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BricsCAD is using only CPU, not GPU

edited September 4 in Other

Hello everyone,

I have a HP Z240 Workstation with Nvidia Quadro P4000. I figured out that only the CPU is used for rendering. I installed the latest drivers but still the CPU is used.

What can I do that BricsCAD finally use the GPU?

Thank you for your help!

Phil

Edit: My BricsCAD version is Version 17.2.12 (x64) revision 49652

Comments

  • Try checking RENDERUSINGHARDWARE

  • Hello Tom,

    The parameter is on "1".

  • Not sure which - try the other setting

  • "1" is prefer hardware.
    I tried it anyway, but no changes.

  • Dear Phil,

    try REDSDKINFO, see what it reports, can give a hint about the NVidia driver;
    you might also send that REDSDKINFO output to our support system.

    Sometimes, using an older driver did effectively help, especially for those "professional CAD" graphic cards (which is a kind of mystery anyway, such was valid 10...20 years ago - but actually it is much better to uase a fast, midrange...highend standard "Gamer" graphics card).

    many greetings !

  • Please note that the GPU will only be used for visual styles other than 2dWireframe, that is: the 'rendered' visual styles

  • If you are talking about rendering a view (Raytracing)
    AFAIK it is CPU only.
    (And doesn't use all of my cores)

    Theoretically REDSDK would offers more advanced Renderers with
    global illumination and a real time solution for GPU.
    Maybe in the future.

  • @Torsten Moses said:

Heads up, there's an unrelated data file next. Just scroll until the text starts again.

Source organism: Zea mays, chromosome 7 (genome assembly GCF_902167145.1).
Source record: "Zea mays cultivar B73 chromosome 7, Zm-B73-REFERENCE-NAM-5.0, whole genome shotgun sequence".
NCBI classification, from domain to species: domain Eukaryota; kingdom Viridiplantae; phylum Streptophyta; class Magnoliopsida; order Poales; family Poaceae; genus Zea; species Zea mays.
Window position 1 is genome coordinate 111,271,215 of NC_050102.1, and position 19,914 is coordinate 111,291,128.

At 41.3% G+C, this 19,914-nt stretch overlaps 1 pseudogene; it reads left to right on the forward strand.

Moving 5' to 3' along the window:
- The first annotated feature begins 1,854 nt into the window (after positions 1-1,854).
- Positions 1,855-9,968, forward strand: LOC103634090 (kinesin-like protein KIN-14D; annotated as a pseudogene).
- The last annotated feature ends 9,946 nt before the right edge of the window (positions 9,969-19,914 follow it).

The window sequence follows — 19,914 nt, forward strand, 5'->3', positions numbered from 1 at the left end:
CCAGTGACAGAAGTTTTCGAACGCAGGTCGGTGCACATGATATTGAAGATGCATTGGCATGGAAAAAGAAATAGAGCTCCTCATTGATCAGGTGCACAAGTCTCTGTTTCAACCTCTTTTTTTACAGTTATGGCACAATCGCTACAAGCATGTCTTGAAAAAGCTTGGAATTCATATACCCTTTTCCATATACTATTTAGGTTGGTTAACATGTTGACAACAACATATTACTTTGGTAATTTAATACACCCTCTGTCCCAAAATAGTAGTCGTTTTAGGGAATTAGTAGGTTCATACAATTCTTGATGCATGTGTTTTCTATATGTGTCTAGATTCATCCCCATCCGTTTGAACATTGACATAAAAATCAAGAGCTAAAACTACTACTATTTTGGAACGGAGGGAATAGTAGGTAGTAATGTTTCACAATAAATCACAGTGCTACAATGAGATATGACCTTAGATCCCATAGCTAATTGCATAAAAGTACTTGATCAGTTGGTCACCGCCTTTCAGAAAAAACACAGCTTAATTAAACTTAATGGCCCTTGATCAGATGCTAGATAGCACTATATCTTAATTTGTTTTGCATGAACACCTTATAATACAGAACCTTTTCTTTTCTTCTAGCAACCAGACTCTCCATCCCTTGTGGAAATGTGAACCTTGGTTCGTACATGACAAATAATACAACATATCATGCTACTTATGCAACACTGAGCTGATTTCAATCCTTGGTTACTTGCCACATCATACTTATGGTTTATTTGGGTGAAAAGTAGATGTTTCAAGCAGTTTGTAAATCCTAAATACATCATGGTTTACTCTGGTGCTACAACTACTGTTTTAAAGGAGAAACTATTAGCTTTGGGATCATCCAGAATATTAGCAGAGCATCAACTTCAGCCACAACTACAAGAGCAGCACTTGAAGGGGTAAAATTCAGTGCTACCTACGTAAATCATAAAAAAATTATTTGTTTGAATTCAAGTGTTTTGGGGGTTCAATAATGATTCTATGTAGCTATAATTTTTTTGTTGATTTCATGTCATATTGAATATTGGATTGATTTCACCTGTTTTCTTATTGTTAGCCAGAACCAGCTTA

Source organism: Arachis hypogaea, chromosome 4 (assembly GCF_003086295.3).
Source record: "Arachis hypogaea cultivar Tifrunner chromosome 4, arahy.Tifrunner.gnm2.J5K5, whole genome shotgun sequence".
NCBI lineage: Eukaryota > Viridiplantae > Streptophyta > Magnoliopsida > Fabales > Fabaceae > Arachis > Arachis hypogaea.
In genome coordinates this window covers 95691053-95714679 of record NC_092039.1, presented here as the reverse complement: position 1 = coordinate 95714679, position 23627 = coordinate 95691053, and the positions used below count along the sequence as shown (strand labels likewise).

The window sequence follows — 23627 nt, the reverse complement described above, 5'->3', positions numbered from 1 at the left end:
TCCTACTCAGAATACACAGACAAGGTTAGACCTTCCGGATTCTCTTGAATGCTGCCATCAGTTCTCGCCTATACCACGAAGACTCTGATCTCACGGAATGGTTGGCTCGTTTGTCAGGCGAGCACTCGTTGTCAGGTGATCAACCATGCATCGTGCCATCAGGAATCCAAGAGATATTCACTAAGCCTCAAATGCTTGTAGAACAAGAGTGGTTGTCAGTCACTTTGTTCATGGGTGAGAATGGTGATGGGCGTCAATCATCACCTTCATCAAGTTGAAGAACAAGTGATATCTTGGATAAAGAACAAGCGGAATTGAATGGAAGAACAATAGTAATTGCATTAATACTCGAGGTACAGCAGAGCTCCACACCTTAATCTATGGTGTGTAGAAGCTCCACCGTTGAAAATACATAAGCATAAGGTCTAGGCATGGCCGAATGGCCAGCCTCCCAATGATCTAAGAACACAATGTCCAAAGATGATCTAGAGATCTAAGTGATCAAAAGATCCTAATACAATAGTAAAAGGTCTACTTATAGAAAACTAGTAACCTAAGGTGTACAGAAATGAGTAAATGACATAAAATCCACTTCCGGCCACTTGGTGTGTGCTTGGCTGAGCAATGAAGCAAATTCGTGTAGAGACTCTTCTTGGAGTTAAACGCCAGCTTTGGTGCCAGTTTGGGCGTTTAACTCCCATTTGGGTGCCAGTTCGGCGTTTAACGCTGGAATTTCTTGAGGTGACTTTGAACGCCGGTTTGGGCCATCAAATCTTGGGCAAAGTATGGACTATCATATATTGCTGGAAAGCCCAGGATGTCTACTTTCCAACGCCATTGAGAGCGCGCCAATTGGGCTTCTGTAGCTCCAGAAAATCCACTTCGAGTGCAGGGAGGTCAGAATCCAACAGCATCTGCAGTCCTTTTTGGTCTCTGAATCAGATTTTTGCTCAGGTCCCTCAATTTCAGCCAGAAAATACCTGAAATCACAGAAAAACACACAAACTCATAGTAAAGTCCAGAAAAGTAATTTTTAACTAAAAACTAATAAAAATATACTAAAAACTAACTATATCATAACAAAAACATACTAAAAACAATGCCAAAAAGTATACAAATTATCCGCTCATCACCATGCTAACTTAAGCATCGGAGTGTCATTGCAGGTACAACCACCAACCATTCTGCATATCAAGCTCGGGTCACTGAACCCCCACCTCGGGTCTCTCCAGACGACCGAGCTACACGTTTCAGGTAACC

those "professional CAD" graphic cards ... was valid 10...20 years ago - but actually it is much better to uase a fast, midrange...highend standard "Gamer" graphics card

    Have I edited that correctly? Do you really mean that for Brics we needn't buy a Quadro machine, instead a gamer machine with several x faster graphics for the same money?

  • edited September 5

    Midrange cards will do absolutely fine, the bottleneck for dwg display operations is almost always at the CPU side, not the GPU, so there's no point in buying the fastest GPU on the planet.
    Nor is there any benefit from buying a Quadro: yes, it can handle double precision coordinates vs single precision for most other cards, but this feature is not used.

  • Is there any recommendation for NVidia GTX/RTX Cards under Bricscad,
    if we should install the newer Gaming Driver vs the Content Creator version ?

  • No recommendation for any specific cards.

  • edited September 5

    Does that mean that my workstation actually is much overdesigned?
    My boss bought it because I should draw our project in 3D so we have the option to make nice pictures for presentations or even videos.

    So I started to draw everything in 3D and realized that BricsCAD became slower and slower...

    Edit: The output from REDSDKINFO:

    RedSDK version: 4.2 (build 4)
    RenderUsingHardware: Hybrid hardware/software mode with preferred hardware rendering.
    OpenGL window creation succeeded.
    Operating system: Win_seven64
    Desktop composition (Aero) is enabled.
    Local GPU:
    GPU information:
    name: 'Unknown NVIDIA graphics adapter'
    chipset: ''
    class: 'HW_NVIDIA_GENERIC'
    asicID: '0x1bb1'
    vendorID: '0x10de'
    recommended driver: unknown
    Installed driver:
    driver: 'NVIDIA Forceware 431.70'
    dll version: ''
    This driver is newer than all internal known revisions.
    validation: 'Ok, newer'
    Selected GPU (created for GPU check):
    Chipset: HW_NVIDIA_G400
    Vendor: NVIDIA Corporation ( IsNVidia )
    OpenGL version: 4.6.0 NVIDIA 431.70
    Renderer: Quadro P4000/PCIe/SSE2

  • @Hans De Backer said:

    Quadro: yes, it can handle double precision coordinates vs single precision for most other cards, but this feature is not used.

    Would that apply to Autocad too or is it part of Brics' cleverness?